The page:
Homeowner owes 10 years back taxes on dilapidated home
By Shannon Beamon
Efforts to save a dilapadated home just got more complicated.
The owner of 608 Summit Ave. in Albemarle asked city officials in May to spare his house from demolition so he could fix it.
The house was originally put on the city’s demolition list in 2016, and has been below minimum housing standards for several years before that. However, officials agreed to consider an extention if the owner — Bobby Rorie — could prepare a 90-day plan detailing how he would repair the structure.
Before that plan could be completed, though, councilors found out Rorie has more than repairs to pay for on the house.
According to county records, no property taxes have been paid on 608 Summit Ave. in at least 10 years (tax records don’t go back further, so some could have been written off before that). About $2,100 are owed in back taxes.
When paired with the $55,000, professionals estimate it will cost more than 12 times the property’s current fair market value (about $4,600) to make repairs.
“Mr. Rorie might want to ask himself if it’s worth it at this point,” Mayor Ronnie Michael said.
Rorie has a few other houses that will likely be considered for demolition next, the mayor noted, and he may want to focus on them, instead.
However, even if Rorie wished to continue work on 608 Summit Ave., councilors were not convinced they should offer Rorie a demolition extention at this point.
“It’s not so much the amount of money,” Councilman Bill Aldridge said. “It’s the principle.”
Property taxes are paid every year at the same time, several councilors pointed out. Therefore anyone who owns property knows they have a bill due around then.
“We all have a responsibility to do what we’re required to do to help move our city forward,” Councilman Benton Dry said. “We can’t have just everybody (saying), ‘I’m going to forget, for whatever the reason, to pay my property taxes for 10 years.’ ”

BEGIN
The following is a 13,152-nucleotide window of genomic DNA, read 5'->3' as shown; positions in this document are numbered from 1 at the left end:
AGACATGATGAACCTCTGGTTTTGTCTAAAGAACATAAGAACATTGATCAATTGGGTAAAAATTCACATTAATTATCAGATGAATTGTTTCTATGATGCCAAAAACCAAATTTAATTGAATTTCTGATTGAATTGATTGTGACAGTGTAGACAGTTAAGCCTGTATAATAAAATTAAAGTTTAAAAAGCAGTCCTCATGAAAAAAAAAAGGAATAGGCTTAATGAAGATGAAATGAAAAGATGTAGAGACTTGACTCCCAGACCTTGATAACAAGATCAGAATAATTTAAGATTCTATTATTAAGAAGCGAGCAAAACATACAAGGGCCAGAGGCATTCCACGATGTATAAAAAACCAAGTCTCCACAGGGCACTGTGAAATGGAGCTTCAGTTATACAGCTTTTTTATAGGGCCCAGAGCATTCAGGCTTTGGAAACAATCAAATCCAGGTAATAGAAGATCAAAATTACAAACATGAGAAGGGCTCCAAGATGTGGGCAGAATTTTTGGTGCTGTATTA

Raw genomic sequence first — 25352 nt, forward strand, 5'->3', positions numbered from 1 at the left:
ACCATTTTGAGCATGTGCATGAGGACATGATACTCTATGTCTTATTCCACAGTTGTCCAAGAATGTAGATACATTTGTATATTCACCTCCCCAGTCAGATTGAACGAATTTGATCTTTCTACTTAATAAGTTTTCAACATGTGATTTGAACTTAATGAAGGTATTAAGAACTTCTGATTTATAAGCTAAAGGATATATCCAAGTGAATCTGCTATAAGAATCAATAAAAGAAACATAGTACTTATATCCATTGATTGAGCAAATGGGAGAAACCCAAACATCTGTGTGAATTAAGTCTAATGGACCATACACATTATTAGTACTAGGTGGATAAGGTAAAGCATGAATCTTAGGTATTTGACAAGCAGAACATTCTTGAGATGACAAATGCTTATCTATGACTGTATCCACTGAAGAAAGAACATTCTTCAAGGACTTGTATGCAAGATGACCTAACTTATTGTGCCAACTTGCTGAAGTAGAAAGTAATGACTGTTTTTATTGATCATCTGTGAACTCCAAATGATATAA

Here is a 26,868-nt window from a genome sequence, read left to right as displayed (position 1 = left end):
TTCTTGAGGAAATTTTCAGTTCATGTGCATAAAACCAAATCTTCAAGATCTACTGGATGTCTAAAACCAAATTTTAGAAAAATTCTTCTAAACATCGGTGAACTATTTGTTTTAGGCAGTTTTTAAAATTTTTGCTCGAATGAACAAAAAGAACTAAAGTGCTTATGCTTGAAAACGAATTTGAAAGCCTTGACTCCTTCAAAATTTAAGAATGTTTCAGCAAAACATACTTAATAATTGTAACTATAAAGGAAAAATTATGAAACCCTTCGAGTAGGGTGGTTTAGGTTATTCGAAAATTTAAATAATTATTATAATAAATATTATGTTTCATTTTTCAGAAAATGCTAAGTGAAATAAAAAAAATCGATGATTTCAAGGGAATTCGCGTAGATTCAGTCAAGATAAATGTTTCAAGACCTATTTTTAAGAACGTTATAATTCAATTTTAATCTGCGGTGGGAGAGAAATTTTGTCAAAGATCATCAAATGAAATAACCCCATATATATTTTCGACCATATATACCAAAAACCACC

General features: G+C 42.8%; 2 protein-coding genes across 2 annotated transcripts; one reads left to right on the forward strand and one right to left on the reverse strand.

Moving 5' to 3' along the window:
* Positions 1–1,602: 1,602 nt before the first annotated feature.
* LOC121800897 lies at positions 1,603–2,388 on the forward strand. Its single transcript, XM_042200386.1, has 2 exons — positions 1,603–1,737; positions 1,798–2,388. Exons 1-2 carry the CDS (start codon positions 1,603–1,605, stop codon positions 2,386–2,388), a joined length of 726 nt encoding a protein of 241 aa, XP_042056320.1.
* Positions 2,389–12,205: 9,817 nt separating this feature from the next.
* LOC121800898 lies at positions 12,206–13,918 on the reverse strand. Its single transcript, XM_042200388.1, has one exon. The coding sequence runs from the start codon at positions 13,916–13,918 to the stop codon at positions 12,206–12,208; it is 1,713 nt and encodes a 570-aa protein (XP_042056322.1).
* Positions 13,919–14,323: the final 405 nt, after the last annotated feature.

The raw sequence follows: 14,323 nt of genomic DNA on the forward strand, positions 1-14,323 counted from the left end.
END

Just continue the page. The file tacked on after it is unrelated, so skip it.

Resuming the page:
If councilors continue to make special exemptions, they could even be accused of an uneven application of the law, Councilman Chris Bramlett feared.
“And that is being successfully used in court,” Bramlett said.
For those reasons, councilors weren’t sure if they should allow an extention on the demolition. However, they ultimately decided to give the matter a little more time.
In a unanimous motion, councilors gave Rorie until June 30 to pay the back taxes on the property. If he doesn’t, councilors will drop his extention request. If he does, they will consider the request one last time.
That does not mean they will approve the request, councilors were keen to note. But they will consider it, if the taxes are paid.
“Help yourself and then you can get help,” Dry said. “Before we do or say anything else, pay the property tax.”
Contact Shannon Beamon at 704-982-0816 or email@example.com.
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